Understand that people with different goals and expectations from life will see a different version of reality. Their feelings are valid, but you shouldn’t let their “rules” mess with your head. Here are some ways to deal with people who doubt you, according to Thrive Global and Harvard Business Review:

  • Know your worth and don’t let anyone tear you down.
  • Don’t demonize opposers. People who oppose almost never have bad intentions — they are usually trying very hard to do something they see as valuable.
  • Use the doubt and negativity to fuel your passion and energize you to be better, to do better
  • Turn to TED talks and inspirational quotes if need be.
  • Surround yourself with people who clap when you win.
“Conformity begins the moment you ignore how you feel for acceptance.”
― Shannon L. Alder

3. Is it their intention to hurt you?

When my colleagues filled my head with insecurities, they didn’t actually intend to make me feel bad about my decision. In their own way, they were trying to take care of me, to make me see the version of reality they did.

But as Mark Alicke, a professor of psychology at Ohio University, puts it, “The gulf between what things feel like to us and to others is impassible: No matter how hard we try, we cannot enter another person’s subjective, conscious experience.”

I wish my colleagues understood that it’s natural to not understand where I was coming from, but they shouldn’t have assumed that I was wrongheaded and hadn’t considered my choice a million times already before finally taking the plunge.

How you can apply this

As Dr. Gregory Jantz writes in Psychology Today, here are some ways to respond when another person’s well-intended words or actions hurt you:

  • Recognize their intention behind what they did. Usually, your gut reaction is a good indicator of what you really think. Learn to trust it. 
  • Resist the tendency to defend your position. When you stick to what you are feeling, you give the other person the permission to explain their point of view. Then together you can come to a consensus, hopefully resulting in mutual forgiveness.
  • Give up the need to be right. You may simply agree to disagree.
  • Recognize and apologize for anything you may have done to contribute to them feeling sad about your decision.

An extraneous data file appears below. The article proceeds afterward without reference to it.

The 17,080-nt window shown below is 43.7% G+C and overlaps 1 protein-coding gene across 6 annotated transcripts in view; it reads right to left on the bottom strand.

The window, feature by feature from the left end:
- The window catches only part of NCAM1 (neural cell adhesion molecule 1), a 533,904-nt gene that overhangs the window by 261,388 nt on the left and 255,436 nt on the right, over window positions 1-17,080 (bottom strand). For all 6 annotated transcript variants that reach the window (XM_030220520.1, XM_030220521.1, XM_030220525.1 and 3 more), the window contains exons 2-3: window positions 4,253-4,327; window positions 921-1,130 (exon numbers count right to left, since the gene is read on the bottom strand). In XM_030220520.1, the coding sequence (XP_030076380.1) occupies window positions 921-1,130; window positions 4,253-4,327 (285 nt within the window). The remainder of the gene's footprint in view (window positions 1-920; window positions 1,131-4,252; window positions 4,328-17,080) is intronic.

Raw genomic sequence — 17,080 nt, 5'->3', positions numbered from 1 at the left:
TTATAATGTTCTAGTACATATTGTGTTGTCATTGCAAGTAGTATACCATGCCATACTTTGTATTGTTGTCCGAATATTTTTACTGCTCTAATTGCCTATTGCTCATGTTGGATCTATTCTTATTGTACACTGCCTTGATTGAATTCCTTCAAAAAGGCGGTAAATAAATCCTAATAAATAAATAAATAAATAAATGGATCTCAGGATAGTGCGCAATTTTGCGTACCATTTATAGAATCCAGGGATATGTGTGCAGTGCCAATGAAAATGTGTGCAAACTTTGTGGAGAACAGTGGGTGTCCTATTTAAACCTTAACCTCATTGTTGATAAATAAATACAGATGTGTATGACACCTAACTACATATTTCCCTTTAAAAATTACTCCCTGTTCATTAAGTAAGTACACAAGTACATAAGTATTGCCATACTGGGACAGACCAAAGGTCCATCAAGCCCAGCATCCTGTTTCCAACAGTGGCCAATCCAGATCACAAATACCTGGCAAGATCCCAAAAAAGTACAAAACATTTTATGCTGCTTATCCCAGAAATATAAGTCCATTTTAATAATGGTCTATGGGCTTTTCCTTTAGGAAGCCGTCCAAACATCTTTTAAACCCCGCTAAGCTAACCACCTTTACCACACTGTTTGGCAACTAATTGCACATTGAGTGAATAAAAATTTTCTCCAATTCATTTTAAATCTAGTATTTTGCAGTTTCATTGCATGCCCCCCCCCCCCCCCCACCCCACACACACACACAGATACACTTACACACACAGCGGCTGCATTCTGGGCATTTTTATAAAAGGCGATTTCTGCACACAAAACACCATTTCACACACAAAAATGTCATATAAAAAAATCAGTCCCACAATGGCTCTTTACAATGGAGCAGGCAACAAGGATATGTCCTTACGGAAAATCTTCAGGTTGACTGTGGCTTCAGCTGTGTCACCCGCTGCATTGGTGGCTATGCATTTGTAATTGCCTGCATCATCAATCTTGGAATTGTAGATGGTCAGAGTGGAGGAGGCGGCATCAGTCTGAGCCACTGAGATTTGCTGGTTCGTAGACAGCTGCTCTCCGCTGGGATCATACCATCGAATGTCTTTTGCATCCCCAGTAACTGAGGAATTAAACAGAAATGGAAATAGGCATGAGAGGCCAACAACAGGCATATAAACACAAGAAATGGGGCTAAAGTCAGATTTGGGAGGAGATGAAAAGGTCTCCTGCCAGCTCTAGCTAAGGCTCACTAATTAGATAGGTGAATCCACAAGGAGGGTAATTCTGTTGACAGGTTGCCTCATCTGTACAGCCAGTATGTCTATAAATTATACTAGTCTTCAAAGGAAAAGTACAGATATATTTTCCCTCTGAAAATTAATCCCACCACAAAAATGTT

• Realize that even if someone has hurt you, that need not take away your personal happiness. You are always in charge of your attitude and response. You can get over it and go on.

Final words

When you make a decision that’s different from what’s considered normal, you’re bound to face a lot of resistance from the people around you. While their concern might be well-intended, if you let their unsolicited advice get to your head, it will only end up messing with your peace of mind without contributing anything valuable to your decision.

Before you let anyone else’s unsolicited advice affect your mood, here are three questions you should ask yourself:

  1. Do they have any experience in what they’re talking about? Or are they just talking in hypotheticals, projecting their insecurities onto you, and painting a world full of worst-case scenarios?
  2. Does their definition of “success” or “happiness” align with yours? If not, then why are you even letting their opinions get to your head?
  3. Is it their intention to hurt you? If yes, you need to distance yourself from this opinion. If not, forgive them and move on.

No matter what everyone else around you says, you have the right to make your own choices. You might be making a mistake and you might end up regretting it later, but it’s your life, and you deserve to make mistakes. That’s the only way you’ll learn. That’s the only way you’ll grow.

You don’t owe anyone else an explanation. 

“You often learn more by being wrong for the right reasons than you do by being right for the wrong reasons.”
― Norton Juster, The Phantom Tollbooth